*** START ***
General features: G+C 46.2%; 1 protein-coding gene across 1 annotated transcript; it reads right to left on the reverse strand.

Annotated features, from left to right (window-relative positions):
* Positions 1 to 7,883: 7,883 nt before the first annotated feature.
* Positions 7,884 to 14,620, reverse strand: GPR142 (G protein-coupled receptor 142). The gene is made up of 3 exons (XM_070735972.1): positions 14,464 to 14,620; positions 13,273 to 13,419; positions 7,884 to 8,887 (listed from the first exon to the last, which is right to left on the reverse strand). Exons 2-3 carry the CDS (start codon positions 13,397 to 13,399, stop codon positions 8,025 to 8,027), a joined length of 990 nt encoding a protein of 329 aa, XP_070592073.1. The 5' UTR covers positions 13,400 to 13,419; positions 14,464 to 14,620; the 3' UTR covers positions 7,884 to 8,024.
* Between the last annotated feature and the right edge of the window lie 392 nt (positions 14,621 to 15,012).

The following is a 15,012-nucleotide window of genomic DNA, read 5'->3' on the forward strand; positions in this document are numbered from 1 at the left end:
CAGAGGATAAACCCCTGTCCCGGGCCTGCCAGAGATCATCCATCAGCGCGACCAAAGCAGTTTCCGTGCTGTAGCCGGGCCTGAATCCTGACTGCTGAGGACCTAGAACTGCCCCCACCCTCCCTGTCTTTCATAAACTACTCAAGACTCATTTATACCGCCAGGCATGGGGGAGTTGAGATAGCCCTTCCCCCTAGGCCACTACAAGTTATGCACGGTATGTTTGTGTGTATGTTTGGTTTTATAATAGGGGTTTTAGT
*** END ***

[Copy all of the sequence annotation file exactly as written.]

General features: G+C 46.2%; 1 protein-coding gene across 1 annotated transcript; it reads right to left on the reverse strand.

Annotated features, from left to right (window-relative positions):
* Positions 1 to 7,883: 7,883 nt before the first annotated feature.
* Positions 7,884 to 14,620, reverse strand: GPR142 (G protein-coupled receptor 142). The gene is made up of 3 exons (XM_070735972.1): positions 14,464 to 14,620; positions 13,273 to 13,419; positions 7,884 to 8,887 (listed from the first exon to the last, which is right to left on the reverse strand). Exons 2-3 carry the CDS (start codon positions 13,397 to 13,399, stop codon positions 8,025 to 8,027), a joined length of 990 nt encoding a protein of 329 aa, XP_070592073.1. The 5' UTR covers positions 13,400 to 13,419; positions 14,464 to 14,620; the 3' UTR covers positions 7,884 to 8,024.
* Between the last annotated feature and the right edge of the window lie 392 nt (positions 14,621 to 15,012).

The following is a 15,012-nucleotide window of genomic DNA, read 5'->3' on the forward strand; positions in this document are numbered from 1 at the left end:
CAGAGGATAAACCCCTGTCCCGGGCCTGCCAGAGATCATCCATCAGCGCGACCAAAGCAGTTTCCGTGCTGTAGCCGGGCCTGAATCCTGACTGCTGAGGACCTAGAACTGCCCCCACCCTCCCTGTCTTTCATAAACTACTCAAGACTCATTTATACCGCCAGGCATGGGGGAGTTGAGATAGCCCTTCCCCCTAGGCCACTACAAGTTATGCACGGTATGTTTGTGTGTATGTTTGGTTTTATAATAGGGGTTTTAGT